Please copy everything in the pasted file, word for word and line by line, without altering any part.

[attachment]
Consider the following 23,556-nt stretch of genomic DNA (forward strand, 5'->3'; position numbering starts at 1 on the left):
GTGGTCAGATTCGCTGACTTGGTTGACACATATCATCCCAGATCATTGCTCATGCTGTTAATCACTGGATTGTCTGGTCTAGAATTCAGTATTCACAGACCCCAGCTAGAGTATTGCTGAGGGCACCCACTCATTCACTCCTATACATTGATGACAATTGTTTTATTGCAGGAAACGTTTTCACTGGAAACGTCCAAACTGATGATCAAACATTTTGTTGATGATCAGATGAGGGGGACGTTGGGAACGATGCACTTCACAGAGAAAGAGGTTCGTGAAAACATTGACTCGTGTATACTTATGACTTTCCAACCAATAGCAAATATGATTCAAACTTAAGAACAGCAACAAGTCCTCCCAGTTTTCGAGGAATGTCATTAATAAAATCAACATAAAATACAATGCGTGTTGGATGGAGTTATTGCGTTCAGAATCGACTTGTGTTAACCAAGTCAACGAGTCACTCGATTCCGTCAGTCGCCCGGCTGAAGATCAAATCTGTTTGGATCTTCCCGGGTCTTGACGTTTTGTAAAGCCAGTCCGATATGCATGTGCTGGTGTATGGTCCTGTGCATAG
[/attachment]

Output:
Consider the following 23,556-nt stretch of genomic DNA (forward strand, 5'->3'; position numbering starts at 1 on the left):
GTGGTCAGATTCGCTGACTTGGTTGACACATATCATCCCAGATCATTGCTCATGCTGTTAATCACTGGATTGTCTGGTCTAGAATTCAGTATTCACAGACCCCAGCTAGAGTATTGCTGAGGGCACCCACTCATTCACTCCTATACATTGATGACAATTGTTTTATTGCAGGAAACGTTTTCACTGGAAACGTCCAAACTGATGATCAAACATTTTGTTGATGATCAGATGAGGGGGACGTTGGGAACGATGCACTTCACAGAGAAAGAGGTTCGTGAAAACATTGACTCGTGTATACTTATGACTTTCCAACCAATAGCAAATATGATTCAAACTTAAGAACAGCAACAAGTCCTCCCAGTTTTCGAGGAATGTCATTAATAAAATCAACATAAAATACAATGCGTGTTGGATGGAGTTATTGCGTTCAGAATCGACTTGTGTTAACCAAGTCAACGAGTCACTCGATTCCGTCAGTCGCCCGGCTGAAGATCAAATCTGTTTGGATCTTCCCGGGTCTTGACGTTTTGTAAAGCCAGTCCGATATGCATGTGCTGGTGTATGGTCCTGTGCATAG